By this weekend, all but one bendy bus route will have been axed. What will ditching the combustible death-wagons cost Londoners? Mark Smulian gets out his calculator
No more hogging the roads. No more needing inspectors and police assembled in gangs to catch fare evaders. No more bursting into flames on Park Lane.
London’s bendy buses will be completely banished by early December, ending – depending on your point of view – a nine-year reign of terror, or a laudable plan to boost the capacity of our bus network.
Conventional double deckers will replace bendy buses at what Transport for London says is only a modest total conversion cost of £302,000.
But it turns out there is in fact an extra fee: the £2.2m paid to terminate bendy bus contracts early (on the 29 and 207 routes), rather than waiting until they expire – as has happened with other routes.
More on those costs later.
For now, suffice for me to point out that by remarkable coincidence, this severance payment allows mayor Boris Johnson to deliver on his pledge to scrap bendies before the May election.
A TfL spokesman says: “This was a mayoral decision. He is chair of TfL and gave us a deadline to meet”.
Each batch of bendy routes has gone to its doom accompanied by a barrage of mayoral insults.
It was once very different. When the 73 route went bendy in 2004, London Buses’ then performance director Clare Kavanagh declared: “The new accessible vehicles will be particularly welcomed by people with children in buggies, those with mobility difficulties or people with lots of shopping.”
The London Cycling Campaign had concerns. “We did not officially campaign for their removal but some of our members did, as they felt they were dangerous because of their length,” says campaigns officer Charlie Lloyd.
There was anecdotal evidence that people disliked being crammed into standing room on bendy buses, thus providing opportunities for pickpockets, and that the ease of fare evasion attracted dubious characters onto bendies.
Some people liked not having to climb stairs, and the ample space for wheelchairs and buggies, but that was only when they could squeeze aboard these crowded vehicles.
Less bendies = less seats?
Bendies carry 150 passengers, according to the Dawson Group, which re-sells the vehicles, but only 49 of them seated. A conventional double decker carries 90.
When the 73 route lost its bendies earlier this year, an Arriva Buses statement said 51 double deckers replaced 43 bendies.
Do the maths and 6,450 bus spaces have been replaced by 4,590.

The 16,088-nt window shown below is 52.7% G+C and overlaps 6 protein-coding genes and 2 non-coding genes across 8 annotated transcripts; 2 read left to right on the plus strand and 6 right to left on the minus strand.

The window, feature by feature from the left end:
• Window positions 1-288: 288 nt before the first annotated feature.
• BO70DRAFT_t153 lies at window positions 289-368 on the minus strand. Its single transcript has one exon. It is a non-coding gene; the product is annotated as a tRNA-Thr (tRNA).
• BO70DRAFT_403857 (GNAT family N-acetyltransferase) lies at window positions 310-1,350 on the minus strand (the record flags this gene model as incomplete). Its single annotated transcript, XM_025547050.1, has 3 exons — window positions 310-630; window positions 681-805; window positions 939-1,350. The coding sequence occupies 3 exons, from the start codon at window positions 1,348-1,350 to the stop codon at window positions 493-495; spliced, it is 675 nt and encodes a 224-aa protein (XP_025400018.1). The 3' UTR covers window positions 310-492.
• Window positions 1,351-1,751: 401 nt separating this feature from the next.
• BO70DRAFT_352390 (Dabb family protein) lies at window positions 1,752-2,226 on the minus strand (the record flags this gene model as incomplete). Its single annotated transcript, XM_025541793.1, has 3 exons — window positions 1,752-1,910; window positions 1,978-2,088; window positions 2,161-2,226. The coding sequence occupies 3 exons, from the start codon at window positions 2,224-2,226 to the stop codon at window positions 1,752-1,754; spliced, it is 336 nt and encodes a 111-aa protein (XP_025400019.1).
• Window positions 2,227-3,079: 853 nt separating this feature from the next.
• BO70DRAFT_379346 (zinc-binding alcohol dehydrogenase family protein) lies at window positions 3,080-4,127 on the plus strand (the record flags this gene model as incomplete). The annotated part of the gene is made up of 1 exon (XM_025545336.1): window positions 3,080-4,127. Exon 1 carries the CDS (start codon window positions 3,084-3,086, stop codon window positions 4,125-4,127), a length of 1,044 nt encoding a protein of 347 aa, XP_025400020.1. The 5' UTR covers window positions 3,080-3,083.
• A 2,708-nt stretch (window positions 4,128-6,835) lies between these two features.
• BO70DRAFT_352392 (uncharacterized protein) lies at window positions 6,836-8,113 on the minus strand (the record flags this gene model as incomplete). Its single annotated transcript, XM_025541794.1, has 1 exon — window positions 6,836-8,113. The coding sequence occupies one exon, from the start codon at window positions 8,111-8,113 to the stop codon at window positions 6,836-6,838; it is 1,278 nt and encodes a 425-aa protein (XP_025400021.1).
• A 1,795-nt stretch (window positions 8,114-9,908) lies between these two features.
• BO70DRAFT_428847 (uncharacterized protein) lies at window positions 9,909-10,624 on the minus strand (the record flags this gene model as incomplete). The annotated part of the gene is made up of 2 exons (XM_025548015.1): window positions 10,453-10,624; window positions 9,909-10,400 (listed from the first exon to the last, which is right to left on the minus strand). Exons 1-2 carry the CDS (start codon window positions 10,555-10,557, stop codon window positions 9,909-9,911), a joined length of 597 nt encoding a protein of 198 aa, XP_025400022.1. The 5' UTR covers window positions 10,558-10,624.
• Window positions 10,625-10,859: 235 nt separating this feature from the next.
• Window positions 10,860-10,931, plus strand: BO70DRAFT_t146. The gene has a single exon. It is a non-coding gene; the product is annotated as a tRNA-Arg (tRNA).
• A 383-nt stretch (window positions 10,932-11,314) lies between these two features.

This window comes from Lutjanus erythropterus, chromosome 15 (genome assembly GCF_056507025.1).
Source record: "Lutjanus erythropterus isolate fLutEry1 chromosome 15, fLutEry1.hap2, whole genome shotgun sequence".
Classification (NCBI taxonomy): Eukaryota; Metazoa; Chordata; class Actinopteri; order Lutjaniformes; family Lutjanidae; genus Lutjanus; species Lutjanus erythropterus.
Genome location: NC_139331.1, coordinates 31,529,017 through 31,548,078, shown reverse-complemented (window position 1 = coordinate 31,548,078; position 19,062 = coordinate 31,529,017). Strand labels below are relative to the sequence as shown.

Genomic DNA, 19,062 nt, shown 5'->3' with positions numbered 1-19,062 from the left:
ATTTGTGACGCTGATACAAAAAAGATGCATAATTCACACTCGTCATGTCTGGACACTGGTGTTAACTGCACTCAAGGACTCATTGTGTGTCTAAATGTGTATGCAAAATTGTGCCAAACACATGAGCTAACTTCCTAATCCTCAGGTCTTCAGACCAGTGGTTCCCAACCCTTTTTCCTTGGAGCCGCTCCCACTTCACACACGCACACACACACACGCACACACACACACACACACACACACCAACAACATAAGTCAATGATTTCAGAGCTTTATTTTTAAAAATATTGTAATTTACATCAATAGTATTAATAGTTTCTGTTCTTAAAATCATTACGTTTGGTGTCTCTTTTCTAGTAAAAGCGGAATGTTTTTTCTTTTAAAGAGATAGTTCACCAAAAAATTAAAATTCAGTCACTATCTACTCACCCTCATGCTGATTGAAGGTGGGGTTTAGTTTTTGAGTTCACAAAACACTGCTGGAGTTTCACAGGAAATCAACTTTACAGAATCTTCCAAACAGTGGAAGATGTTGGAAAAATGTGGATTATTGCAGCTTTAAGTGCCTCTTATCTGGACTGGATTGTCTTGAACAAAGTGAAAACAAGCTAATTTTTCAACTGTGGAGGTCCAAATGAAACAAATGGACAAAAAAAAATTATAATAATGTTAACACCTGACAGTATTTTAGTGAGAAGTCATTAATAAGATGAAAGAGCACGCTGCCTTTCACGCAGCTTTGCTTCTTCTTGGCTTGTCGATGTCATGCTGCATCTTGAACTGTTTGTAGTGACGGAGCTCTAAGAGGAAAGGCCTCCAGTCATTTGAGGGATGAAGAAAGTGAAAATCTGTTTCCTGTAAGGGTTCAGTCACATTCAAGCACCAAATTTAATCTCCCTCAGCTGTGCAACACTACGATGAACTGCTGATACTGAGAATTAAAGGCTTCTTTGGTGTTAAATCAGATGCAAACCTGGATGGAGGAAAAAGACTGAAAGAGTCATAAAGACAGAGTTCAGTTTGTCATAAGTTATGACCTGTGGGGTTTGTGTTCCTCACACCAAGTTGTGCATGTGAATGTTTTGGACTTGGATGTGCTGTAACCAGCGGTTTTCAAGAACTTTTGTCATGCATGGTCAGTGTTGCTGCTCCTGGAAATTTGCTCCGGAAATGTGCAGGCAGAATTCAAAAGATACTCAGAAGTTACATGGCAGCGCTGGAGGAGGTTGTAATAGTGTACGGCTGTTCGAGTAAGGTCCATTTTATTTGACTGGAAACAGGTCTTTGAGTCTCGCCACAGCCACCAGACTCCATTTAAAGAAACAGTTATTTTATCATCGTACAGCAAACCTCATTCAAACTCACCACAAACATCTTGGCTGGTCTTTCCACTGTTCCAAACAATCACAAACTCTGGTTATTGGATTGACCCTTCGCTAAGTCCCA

TfL’s spokesman insists this comparison is invalid. “Timetables are carefully designed so that we have enough buses to meet peak demand and there is no capacity reduction on the 73 [route]except some around Victoria where there are other routes available.”
He said the lost capacity comes from off-peak times when it was not needed.
But what about the cost?
The true cost of scrapping bendy buses
TfL contracts operators to run groups of routes, usually for five years, at which point TfL can specify a different kind of bus.
According to TfL, the 12 routes affected by the bendy change cost £109.7m a year to run as bendies, and £110m as double deckers.
The extra £302,000, plus the £2.2m for early contract termination, will be more than met by reducing the £7.1m of fare evasion that TfL estimates bendies have resulted in. (Bendies are, of course, much easier to sneak onto without a ticket.)
The whole financial case for scrapping bendies derives from this saving, as opposed to the issues of passenger comfort and road safety.
TfL says surveys of evasion on both bendy and non-bendy routes allow it to build up a detailed statistical picture of lost revenue.
But transport expert and commentator Christian Wolmar says: “I am very dubious about savings from fare evasion – if they were true, this problem could have been dealt with in other ways.”
London Travelwatch’s policy director Tim Bellenger says: “The fare evasion figures are probably realistic because the bendies have had much higher rates of fare evasion than other buses, but to an extent it relies on a series of assumptions.”
The watchdog estimated in 2008 that replacing bendies with double deckers would cost up to £13m a year on the routes 38, 507 and 521 alone.
Bellenger said London Travelwatch arrived at this figure using TfL’s normal estimate of £250,000 to £300,000 a year for each new vehicle used.
How then has TfL arrived at such a low conversion cost?
Bellenger says this is partly reduced capacity and partly from new tenders. “The extra costs might be borne by operators who want to retain the contract, so they meet those as a business decision,” he says.
He thinks the loss of bendies has already caused problems. “Go to any terminus and you’ll see the results.
“At Victoria they have trouble even getting all the buses into the bus station.”
So it’s double deckers for now, but one day the mayor’s new Routemasters may be on the roads: vehicles with a conductor and open rear platform.
It remains to be seen whether demand will be sufficient for these to be mass produced economically, and whether TfL can pay for conductors without a huge fare hike.
As Londoners find out again and again, nothing comes without a price tag.